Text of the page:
1. Collect investment assets from participating investment plans and commingle them into a single fund.
2. Manage the single fund like any mutual fund manager does — with a specific investment strategy, and goals and track the fund’s performance to ensure the fund is meeting its investment goals.
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Collective Income Trusts vs Mutual Funds
CITs are often compared to mutual funds because in both cases, investors’ assets are pooled and invested in a diversified portfolio of securities. Other than that, these two investment vehicles have some stark differences.
• Individuals can invest in a mutual fund through an online brokerage or a personal retirement account like an IRA, but investors can only access CITs through an employer-sponsored retirement plan, pension plan, or insurance plan.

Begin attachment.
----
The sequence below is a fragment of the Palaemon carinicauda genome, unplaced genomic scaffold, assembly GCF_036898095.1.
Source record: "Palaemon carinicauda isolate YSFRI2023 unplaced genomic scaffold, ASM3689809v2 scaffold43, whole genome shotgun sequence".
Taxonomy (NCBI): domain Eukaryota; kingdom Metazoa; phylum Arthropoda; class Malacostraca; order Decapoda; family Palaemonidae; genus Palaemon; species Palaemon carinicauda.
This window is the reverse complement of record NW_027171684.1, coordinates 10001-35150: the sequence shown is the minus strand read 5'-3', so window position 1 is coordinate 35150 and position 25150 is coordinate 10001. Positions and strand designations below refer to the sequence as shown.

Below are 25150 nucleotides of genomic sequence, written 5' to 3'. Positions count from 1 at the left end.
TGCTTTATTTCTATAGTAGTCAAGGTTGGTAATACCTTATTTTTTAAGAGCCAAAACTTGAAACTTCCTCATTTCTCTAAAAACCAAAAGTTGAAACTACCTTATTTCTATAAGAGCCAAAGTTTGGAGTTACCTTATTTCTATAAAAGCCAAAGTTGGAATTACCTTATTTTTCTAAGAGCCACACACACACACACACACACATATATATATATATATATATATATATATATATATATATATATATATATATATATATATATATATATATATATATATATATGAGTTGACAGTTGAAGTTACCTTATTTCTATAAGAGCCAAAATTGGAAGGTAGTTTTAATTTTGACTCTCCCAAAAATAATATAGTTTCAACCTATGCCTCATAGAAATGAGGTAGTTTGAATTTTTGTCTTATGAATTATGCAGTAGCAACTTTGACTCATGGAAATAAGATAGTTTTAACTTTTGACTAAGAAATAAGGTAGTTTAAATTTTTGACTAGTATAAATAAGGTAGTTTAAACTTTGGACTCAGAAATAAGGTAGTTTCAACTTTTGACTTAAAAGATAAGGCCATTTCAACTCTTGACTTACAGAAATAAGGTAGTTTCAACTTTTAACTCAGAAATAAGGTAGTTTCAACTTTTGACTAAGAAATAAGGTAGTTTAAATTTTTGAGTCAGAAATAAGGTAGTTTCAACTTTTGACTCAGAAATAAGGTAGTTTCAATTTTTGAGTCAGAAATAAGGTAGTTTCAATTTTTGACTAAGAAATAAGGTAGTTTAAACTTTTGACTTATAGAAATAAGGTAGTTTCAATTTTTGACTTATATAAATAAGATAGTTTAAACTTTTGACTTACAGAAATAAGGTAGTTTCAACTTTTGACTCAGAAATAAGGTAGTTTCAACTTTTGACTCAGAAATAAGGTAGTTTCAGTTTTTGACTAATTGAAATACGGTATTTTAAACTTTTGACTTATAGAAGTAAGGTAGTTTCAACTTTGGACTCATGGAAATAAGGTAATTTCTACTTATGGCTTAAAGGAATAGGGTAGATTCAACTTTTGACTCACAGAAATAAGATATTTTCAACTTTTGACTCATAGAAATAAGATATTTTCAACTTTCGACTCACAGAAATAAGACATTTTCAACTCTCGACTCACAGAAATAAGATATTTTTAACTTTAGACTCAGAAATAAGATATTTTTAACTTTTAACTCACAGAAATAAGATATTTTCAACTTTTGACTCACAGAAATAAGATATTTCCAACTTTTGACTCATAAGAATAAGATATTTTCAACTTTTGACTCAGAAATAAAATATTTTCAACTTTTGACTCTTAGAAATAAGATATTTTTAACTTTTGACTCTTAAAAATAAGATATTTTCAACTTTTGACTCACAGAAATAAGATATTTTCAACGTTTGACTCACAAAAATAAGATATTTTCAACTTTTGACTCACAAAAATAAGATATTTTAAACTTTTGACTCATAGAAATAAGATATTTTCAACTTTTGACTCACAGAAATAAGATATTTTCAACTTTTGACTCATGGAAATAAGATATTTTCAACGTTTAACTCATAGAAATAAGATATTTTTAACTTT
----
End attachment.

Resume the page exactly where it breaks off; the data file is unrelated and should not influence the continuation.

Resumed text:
• A collective investment trust is not regulated by the SEC but overseen by the Office of the Comptroller of the Currency (OCC) for national banks, or state banking authorities for state banks and the Department of Labor (DOL). As a result, a CIT is typically less transparent about its holdings than a mutual fund.
• Unlike a mutual fund, a collective income trust is not required to register under bylaws created in the Investment Company Act of 1940. Thus, because a collective investment trust isn’t subject to the same operational, disclosure, and reporting rules of federal and state securities laws, the cost to invest in a CIT is generally lower than a mutual fund.
• Whereas mutual fund fees are set by the investment firm as an expense ratio and are non-negotiable, some CIT costs can be negotiated.
• CIT earnings are considered a tax exempt investment, not merely tax deferred as mutual fund earnings within an employer-sponsored plan might be.